Three Reasons Why HR Needs Data Science

Data science has crept into so many areas of business that even smaller companies have begun to adopt some of the techniques large organizations have been using to better understand their customers and their business. Increasingly, data science is making its way into human resources, where companies are leveraging the information on performance, engagement, retention and more to make better decisions.

If you aren’t using analytics yet, here are three reasons to get started.

1. Recruiting the Right Employees

Recruiting the right employees is the number one job for HR departments across the globe. As companies are discovering, data science can improve hiring by helping recruiters and managers to create a more effective process.

For a start, data science helps to create a more consistent approach to recruiting and can reduce interviewer bias. By leveraging employee performance data, data science can make better predictions about which candidates will make better employees.

Of all the areas of HR, recruitment is the area where employers most seek to improve performance, with 38% of companies looking to invest in better sourcing tools and 34% of companies looking for more innovative interviewing tools.

2. Comp and Promotion

Although recruiting is a key part of company growth, it’s useless if companies are unable to keep their employees satisfied with the right position and career growth. Again, data science can help.

With data science, companies not only can create a more accurate picture of how much an employee’s experience is worth but also understand their behavioral patterns – from retention to more dubious practices like tracking employee pregnancies. In 2016, the Ugandan government applied monitoring techniques to various projects taking place across the country to use the data to analyze the quality of public services, and with such data could create a clearer picture of who was doing their job the best.

Understanding how well employees are doing is vital to knowing when they are ready to be promoted. But knowing who will make a good manager is not easy, since the skills to be a top performer are not the same as those for a great manager. Predictive analytics can help in making the selection. By analyzing the workforce data on managers and their teams, it can point to candidates most likely to succeed as a manager and it might not always be who you think it is.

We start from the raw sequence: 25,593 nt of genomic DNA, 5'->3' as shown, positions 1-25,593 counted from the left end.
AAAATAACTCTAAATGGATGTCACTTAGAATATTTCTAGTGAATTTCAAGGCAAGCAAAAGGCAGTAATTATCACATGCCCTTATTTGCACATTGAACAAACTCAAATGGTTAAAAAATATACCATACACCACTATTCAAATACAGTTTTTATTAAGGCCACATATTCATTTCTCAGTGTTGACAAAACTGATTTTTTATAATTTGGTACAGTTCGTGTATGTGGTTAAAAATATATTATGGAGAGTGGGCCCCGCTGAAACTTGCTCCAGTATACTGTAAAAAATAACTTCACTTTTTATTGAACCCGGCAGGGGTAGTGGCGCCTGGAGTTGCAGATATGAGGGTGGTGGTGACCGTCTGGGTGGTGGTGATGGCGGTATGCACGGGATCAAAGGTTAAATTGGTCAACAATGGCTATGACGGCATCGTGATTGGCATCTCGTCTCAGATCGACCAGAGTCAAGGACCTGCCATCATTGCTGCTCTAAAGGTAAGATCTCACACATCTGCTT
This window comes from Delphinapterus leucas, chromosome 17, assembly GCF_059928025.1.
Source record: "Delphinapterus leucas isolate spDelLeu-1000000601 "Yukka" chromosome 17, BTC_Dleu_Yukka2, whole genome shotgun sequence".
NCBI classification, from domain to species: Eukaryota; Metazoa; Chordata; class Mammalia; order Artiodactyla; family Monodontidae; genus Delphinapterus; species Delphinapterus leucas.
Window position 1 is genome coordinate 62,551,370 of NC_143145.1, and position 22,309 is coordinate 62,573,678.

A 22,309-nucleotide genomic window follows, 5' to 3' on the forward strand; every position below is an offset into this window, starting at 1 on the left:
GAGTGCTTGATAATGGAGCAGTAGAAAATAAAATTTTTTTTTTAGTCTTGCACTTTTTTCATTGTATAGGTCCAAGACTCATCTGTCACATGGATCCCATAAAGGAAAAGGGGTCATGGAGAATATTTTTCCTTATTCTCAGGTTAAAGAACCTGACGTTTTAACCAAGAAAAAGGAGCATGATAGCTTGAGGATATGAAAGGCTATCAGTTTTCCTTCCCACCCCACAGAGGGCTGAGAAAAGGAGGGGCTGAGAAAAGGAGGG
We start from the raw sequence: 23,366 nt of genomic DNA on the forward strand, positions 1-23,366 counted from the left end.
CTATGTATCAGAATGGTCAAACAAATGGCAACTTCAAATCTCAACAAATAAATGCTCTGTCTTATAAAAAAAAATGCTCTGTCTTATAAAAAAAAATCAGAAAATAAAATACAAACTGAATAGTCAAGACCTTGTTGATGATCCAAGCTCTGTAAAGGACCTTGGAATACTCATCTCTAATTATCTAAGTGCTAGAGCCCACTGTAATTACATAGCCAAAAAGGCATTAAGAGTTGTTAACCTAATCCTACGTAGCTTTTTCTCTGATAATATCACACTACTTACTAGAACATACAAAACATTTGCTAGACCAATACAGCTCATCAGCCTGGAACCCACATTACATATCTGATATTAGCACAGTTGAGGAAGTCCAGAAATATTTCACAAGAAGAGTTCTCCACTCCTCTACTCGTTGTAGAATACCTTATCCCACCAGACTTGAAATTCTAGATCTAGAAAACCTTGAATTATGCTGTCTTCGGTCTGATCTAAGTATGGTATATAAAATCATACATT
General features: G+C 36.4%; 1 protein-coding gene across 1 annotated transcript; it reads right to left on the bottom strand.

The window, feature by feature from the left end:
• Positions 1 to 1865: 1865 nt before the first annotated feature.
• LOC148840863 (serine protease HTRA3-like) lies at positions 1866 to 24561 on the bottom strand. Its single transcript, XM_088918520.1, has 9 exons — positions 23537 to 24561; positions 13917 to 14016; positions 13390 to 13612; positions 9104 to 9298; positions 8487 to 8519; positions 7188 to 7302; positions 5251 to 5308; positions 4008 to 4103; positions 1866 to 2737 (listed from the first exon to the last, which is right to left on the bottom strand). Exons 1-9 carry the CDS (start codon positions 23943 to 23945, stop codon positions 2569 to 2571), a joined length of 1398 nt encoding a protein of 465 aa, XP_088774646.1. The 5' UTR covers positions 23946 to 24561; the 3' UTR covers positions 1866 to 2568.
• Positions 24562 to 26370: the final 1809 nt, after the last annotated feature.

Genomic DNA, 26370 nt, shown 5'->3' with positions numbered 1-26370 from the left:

3. Benefits Analysis

Data science can also be used to uncover insights about what benefits matter to employees, which they value and, of equal importance, analyze the costs. Applying data science techniques to such areas can inform companies if they are giving a good deal or not to their employees and if the company is gaining or losing from such packages.

Companies can also apply such techniques to gym memberships, travel expenses, training and team-building events, food expenses, funding for those in mourning, counseling and, of course, health insurance. By monitoring the usage of these benefits and the effects they have, companies can make better decisions about their benefits and perks.

People Analytics Can Make HR More Valuable

However, some companies still feel that HR is an area where data science cannot be applied appropriately, and others are concerned that their HR staff are not capable of handling or obtaining such data or software yet. However, that really isn’t an impediment. One emerging trend is to provide analytics as a service.

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While analytics can help you make better decisions, it presents some unique and not so obvious problems. Read about them in “As You Embrace Predictive Analytics, Consider These Issues.”

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And the benefits of data science should trump any doubts. According to one survey, 54% of companies claim using data science has improved their operational processes. Nor is it necessary to make a major investment before seeing the benefits of using people analytics for HR. Starting small can still yield big benefits.

By leveraging the data it already has, HR departments will have a clearer image of the workforce and can provide managers with actionable information leading to productivity gains, savings and other tangible business benefits.